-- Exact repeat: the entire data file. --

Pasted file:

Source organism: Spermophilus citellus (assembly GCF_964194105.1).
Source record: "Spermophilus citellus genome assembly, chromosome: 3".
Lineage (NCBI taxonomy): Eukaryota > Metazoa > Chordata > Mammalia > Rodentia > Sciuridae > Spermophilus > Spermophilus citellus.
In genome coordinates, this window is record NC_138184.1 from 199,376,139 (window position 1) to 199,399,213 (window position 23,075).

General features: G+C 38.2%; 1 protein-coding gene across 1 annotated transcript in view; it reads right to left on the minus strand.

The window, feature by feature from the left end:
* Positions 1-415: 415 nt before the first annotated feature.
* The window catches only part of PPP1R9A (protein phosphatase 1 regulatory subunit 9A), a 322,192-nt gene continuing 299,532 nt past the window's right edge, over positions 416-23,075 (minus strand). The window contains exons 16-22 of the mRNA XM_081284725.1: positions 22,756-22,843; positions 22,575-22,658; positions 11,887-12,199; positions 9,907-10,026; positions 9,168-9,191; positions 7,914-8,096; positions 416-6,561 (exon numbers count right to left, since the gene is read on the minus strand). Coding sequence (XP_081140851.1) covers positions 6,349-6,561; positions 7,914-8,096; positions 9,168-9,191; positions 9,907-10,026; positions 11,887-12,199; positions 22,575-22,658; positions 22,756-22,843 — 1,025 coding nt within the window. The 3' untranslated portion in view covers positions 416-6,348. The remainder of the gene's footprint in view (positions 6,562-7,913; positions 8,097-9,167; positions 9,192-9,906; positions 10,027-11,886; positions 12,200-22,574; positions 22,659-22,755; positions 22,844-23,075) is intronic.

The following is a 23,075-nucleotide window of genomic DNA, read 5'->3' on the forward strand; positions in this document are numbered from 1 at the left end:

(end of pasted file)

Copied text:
Source organism: Spermophilus citellus (assembly GCF_964194105.1).
Source record: "Spermophilus citellus genome assembly, chromosome: 3".
Lineage (NCBI taxonomy): Eukaryota > Metazoa > Chordata > Mammalia > Rodentia > Sciuridae > Spermophilus > Spermophilus citellus.
In genome coordinates, this window is record NC_138184.1 from 199,376,139 (window position 1) to 199,399,213 (window position 23,075).

General features: G+C 38.2%; 1 protein-coding gene across 1 annotated transcript in view; it reads right to left on the minus strand.

The window, feature by feature from the left end:
* Positions 1-415: 415 nt before the first annotated feature.
* The window catches only part of PPP1R9A (protein phosphatase 1 regulatory subunit 9A), a 322,192-nt gene continuing 299,532 nt past the window's right edge, over positions 416-23,075 (minus strand). The window contains exons 16-22 of the mRNA XM_081284725.1: positions 22,756-22,843; positions 22,575-22,658; positions 11,887-12,199; positions 9,907-10,026; positions 9,168-9,191; positions 7,914-8,096; positions 416-6,561 (exon numbers count right to left, since the gene is read on the minus strand). Coding sequence (XP_081140851.1) covers positions 6,349-6,561; positions 7,914-8,096; positions 9,168-9,191; positions 9,907-10,026; positions 11,887-12,199; positions 22,575-22,658; positions 22,756-22,843 — 1,025 coding nt within the window. The 3' untranslated portion in view covers positions 416-6,348. The remainder of the gene's footprint in view (positions 6,562-7,913; positions 8,097-9,167; positions 9,192-9,906; positions 10,027-11,886; positions 12,200-22,574; positions 22,659-22,755; positions 22,844-23,075) is intronic.

The following is a 23,075-nucleotide window of genomic DNA, read 5'->3' on the forward strand; positions in this document are numbered from 1 at the left end: